Compound price

UK banks start raising £ 70bn in Bounce Back loans

In response to the covid pandemic, the UK government launched the Bounce Back loan program in May 2020 to provide a cash injection to protect SMEs and other small business owners.

With the pandemic creating enormous levels of uncertainty and financial implications, the Bounce Back loan scheme offered very favorable terms for loans ranging from £ 2,000 to £ 50,000 with zero percent interest in the first year and 2.5 per cent rates fixed for up to six years.

A total of 55% of UK SMEs accepted the loan, for a total of 1.6 million businesses and a total of £ 88 billion loaned in total through a number of banks and lenders participants.

However, 18 months later and the interest period ended, UK banks start collecting the repayments. But with a significant number of borrowers unable to repay their loans, it has raised questions about the eligibility process and the impact it will have on the UK economy.

SMEs struggle to repay

“Despite very favorable loan terms, there are a large number of businesses that cannot repay,” says Dan Kettle of Octagonal capital, reflecting data which shows that 83 percent of borrowers had requested an extension of payment.

“Getting a personal or business loan that is fully unsecured and interest free for the first year is quite remarkable – plus you only pay 2.5% after that, regardless of your credit score. These are amazingly good terms and no surprise many people who didn’t even need the Bounce Back loan took one anyway.

“In theory, it really should have helped fledgling businesses that have been affected by Covid-19, including the food, transportation, travel, events and hospitality industries. “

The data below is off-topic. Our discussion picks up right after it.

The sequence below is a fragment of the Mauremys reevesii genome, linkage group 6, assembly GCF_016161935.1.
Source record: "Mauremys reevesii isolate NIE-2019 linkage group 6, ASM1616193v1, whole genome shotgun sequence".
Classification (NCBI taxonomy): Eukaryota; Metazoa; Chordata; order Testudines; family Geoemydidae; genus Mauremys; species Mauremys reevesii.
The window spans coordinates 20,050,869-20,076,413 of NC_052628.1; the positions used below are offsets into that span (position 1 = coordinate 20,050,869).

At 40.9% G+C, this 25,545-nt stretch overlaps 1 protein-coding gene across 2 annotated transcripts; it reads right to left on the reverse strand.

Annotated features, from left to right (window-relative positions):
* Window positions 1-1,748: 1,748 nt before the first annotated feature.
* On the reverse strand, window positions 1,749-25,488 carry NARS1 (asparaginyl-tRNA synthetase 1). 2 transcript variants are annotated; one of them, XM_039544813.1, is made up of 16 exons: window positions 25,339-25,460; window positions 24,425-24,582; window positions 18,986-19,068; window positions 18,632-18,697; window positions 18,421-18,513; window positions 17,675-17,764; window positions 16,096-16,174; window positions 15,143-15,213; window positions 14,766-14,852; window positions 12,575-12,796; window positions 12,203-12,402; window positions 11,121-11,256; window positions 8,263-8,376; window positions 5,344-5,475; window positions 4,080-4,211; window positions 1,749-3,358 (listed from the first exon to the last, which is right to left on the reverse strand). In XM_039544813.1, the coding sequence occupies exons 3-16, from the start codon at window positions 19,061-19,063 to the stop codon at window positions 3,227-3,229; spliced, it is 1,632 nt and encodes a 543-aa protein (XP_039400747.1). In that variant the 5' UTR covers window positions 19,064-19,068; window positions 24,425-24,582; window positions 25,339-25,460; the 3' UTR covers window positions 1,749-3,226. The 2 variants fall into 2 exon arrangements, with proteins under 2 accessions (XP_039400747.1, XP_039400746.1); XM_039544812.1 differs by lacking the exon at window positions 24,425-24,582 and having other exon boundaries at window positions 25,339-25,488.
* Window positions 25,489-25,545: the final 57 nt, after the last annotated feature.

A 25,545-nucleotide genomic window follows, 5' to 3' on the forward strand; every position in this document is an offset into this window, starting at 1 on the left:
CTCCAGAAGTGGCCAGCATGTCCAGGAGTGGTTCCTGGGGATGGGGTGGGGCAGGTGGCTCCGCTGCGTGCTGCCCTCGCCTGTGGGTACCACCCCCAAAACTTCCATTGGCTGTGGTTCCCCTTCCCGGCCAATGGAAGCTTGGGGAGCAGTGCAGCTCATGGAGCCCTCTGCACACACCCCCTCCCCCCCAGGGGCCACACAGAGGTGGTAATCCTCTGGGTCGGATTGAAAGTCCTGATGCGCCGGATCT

“But with much relaxed covid restrictions over the past six months, it’s surprising how many people are asking for payment holidays or struggling to repay, with recent default figures of £ 5bn per month . “

Bad reasons

With bounce back loans offering competitive rates and high approval, many opportunists decided to take the loan, but used the funds for their own personal virtues, according to David Green, brand manager at Fund yourself.

“The program to help businesses weather the pandemic was clearly needed and has helped so many businesses in the UK keep going. However, the stories I have heard of companies or individuals using the money for the wrong reasons have been somewhat shocking, with some seeing them as grants rather than loans and will have a hard time repaying.

“My intimate feeling is that a large majority of BBL will not be reimbursed, either simply for lack of funds or because they are no longer in activity, despite the aid and this will surely have an impact on the economy,” but how much still to be seen.

Alfie Usher, founder of Comparison of forces, agrees: “With your average financial product such as a personal loan or a business loan, very strict controls are in place and for businesses you need to demonstrate affordability and strong plans for growth. “

“This was not the case with Bounce Back loans. Even businesses that were really in trouble or on the verge of insolvent were able to borrow £ 50,000 – and someone has to pay that debt eventually, be it the government or the taxpayer. “

The impact on the economy

One cannot help but consider the impact such arrears will have on the UK economy, particularly with defaults expected to exceed more than £ 21bn.

“The economy will certainly suffer,” says Rick Dent of Finger funding. “We could see high inflation, high taxes or drastic changes in future borrowing as the banks only get more restrictive.”

However, one can also discuss the positive side of things and how many companies are going to benefit from the initial cash injection, which could have been absolutely vital for a company and its employees. Yes, there could be victims, but without the Bounce Back loan, could the losses have been much worse? ”